Wednesday, January 09, 2008

Congrats to Dr. Christine Sears on $7000 UAH Research Mini-Grant

Congratulations are in order for one of the department's newest members, Dr. Christine Sears! For her proposal on “Captive and Corsairs: The International Context of North African Corsairs, 1776-1830,” Christine has been awarded a $7019 UAH Research Mini-Grant. This grant will support a month of research in mid-Atlantic archives during the Summer of 2008. This research will help Christine turn her dissertation into a book manuscript.

In the late eighteenth and early nineteenth centuries, North African corsairs seized captives at sea and forcibly employed them in urban centers such as Tripoli, Algiers, and Tunis, until they died or were redeemed. Contemporary Westerners—and later historians—saw this as a barbarian, backward practice that impeded modern free trade. However, North African privateers operated within a set of long-standing customs and systems long recognized, and practiced, by Western countries. As Western countries moved from constrained trade and monopolies to free trade over the long nineteenth century, they continued to license their own privateers and to buy the prize ships and cargoes taken by North African corsairs while simultaneously denouncing the barbaric depredations of the corsairs.

With this research grant, Christine will continue looking at corsairs’ practices and Western reactions to them. Further, she will begin looking more directly at privateering and piracy in the Mediterranean and Atlantic worlds in order to put North African corsairs and reactions to them in a broader historical context.

History Major Veronica Ferreira (and Dr. Waring) Wins Research Grant!

Congratulations to History Major Veronica Ferreira, who has received a $3000 fellowship from the Research Experience for Undergraduates (REU) program at UAH to fund ten weeks of full-time research during the Summer of 2008. Veronica’s project -- which will be closely supervised by Dr. Stephen Waring -- will be an investigation of how the federal government attempted to regiment the sexuality of service women and men during the Second World War.

The primary source database for her research will be mainly online archival materials, training manuals and films, recruitment and educational posters, personal papers, and oral history interviews. The finished product will combine a paper written during the History Department's senior seminar (History 490) during Spring Semester 2008 with a REU paper of an additional 20-25 pages based on the summer research. She hopes to submit her paper for publication in a scholarly journal.
Congratulations, Veronica!

Photos from Dr. Waring's Archaeological Excursion in Peru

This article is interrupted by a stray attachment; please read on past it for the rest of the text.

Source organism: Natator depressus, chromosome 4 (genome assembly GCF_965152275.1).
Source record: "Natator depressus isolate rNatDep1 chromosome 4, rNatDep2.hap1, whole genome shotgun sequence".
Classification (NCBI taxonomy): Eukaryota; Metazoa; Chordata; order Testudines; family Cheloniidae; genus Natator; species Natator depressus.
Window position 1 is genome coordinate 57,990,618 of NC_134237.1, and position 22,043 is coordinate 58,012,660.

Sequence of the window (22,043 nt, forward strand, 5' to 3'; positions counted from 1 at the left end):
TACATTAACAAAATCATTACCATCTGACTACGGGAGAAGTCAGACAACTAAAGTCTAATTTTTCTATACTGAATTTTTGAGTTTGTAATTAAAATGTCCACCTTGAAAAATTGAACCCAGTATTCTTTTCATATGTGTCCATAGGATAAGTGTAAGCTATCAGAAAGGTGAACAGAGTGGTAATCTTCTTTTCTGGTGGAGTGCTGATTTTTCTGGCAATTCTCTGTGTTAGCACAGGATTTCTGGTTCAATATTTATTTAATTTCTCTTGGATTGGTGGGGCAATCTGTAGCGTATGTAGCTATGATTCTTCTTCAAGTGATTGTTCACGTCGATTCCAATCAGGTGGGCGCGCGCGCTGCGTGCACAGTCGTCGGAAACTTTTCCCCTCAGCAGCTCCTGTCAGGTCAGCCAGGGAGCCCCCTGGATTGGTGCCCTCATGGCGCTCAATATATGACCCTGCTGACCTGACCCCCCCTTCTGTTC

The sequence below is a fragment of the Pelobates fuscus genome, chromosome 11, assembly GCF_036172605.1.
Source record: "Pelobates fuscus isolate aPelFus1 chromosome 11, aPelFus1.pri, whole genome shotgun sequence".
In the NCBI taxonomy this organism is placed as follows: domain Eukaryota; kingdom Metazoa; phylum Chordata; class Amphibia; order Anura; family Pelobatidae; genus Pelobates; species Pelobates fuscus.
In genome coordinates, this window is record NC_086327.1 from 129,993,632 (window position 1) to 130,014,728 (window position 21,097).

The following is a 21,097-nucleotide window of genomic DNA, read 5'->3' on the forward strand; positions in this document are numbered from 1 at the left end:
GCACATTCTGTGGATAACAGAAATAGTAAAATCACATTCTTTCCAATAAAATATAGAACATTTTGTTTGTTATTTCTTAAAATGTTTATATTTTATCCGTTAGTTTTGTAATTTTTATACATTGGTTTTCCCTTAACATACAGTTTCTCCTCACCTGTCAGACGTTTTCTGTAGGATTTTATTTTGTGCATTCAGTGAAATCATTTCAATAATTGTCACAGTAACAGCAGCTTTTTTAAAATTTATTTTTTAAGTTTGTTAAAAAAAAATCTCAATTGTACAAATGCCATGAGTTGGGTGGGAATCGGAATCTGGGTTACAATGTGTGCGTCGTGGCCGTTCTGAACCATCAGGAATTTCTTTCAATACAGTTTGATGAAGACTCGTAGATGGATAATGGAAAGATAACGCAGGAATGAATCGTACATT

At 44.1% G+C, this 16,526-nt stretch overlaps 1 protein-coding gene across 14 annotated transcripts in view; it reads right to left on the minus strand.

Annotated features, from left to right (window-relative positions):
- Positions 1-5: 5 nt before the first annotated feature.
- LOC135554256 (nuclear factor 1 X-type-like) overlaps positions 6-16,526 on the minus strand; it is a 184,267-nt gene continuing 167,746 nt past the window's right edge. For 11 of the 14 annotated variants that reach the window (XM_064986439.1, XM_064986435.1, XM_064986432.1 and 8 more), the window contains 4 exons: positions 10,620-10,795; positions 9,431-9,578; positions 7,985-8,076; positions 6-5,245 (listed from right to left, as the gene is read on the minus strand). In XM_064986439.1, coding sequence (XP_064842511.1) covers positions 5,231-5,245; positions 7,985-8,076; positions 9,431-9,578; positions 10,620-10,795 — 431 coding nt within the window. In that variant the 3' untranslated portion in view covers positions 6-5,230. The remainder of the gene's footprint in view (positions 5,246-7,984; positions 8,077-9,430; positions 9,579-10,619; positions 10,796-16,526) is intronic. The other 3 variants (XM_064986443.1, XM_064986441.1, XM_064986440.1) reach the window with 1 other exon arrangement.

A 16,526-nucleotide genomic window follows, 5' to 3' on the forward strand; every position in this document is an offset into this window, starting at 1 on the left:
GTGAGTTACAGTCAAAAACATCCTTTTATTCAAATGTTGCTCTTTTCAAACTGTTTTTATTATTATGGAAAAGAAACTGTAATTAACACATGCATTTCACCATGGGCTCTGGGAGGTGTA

Dr. Stephen Waring travelled to Peru in December to visit historical and archaeological sites, as well as have some tourist and culinary adventures.
Highlights included the Moche Temple of the Moon, the adobe city of Chan Chan, the museum for the Lord of Sipan, the art and architecture of Cuzco, the Inca Sacred Valley and mountaintop city of Machu Picchu, and the Nazca lines and Chauchilla Cemetery.

Here Waring experiences an Incan "flying staircase" at Ollantaytambo and photographs a two thousand year old textile at Chauchilla. He wants to return to Peru someday with his daughters and some students to hike the Inca Trail.

Tuesday, January 08, 2008

Congratulations to Dr. Boucher on Yet Another Book!

Congratulations to Dr. Philip Boucher, Emeritus Distinguished Professor of History, on the publication of his new book -- his fourth! -- France and the American Tropics to 1700: Tropics of Discontent? (The Johns Hopkins University Press, 2007).

Here are some excerpts from the book description:

"Traditionally, the story of the Greater Caribbean has been dominated by the narrative of Iberian hegemony, British colonization, the plantation regime, and the Haitian Revolution of the eighteenth century. Relatively little is known about the society and culture of this region -- and particularly France's role in them -- in the two centuries prior to the rise of the plantation complex of the eighteenth century. Here, historian Philip P. Boucher offers the first comprehensive account of colonization and French society in the Caribbean.

Boucher's analysis contrasts the structure and character of the French colonies with that of other colonial empires. Describing the geography, topography, climate, and flora and fauna of the region, Boucher recreates the tropical environment in which colonists and indigenous peoples interacted. He then examines the lives and activities of the region's inhabitants -- the indigenous Island Caribs, landowning settlers, indentured servants, African slaves, and people of mixed blood, the gens de couleur. He argues that the sixteenth and seventeenth centuries were not merely a prelude to the classic plantation regime model. Rather, they were an era presenting a variety of possible outcomes. This original narrative demonstrates that the transition to sugar and the plantation complex was more gradual in the French properties than generally depicted -- and that it was not inevitable."

Dr. Boucher, who officially retired in August, is teaching his final two courses at UAH -- one section of Western Civ and a graduate course on Early Modern Europe -- on a post-retirement contract this semester. He will then continue his research and writing at home here in Huntsville and at his new vacation cabin in the mountains near Mentone, on the Alabama-Georgia border.

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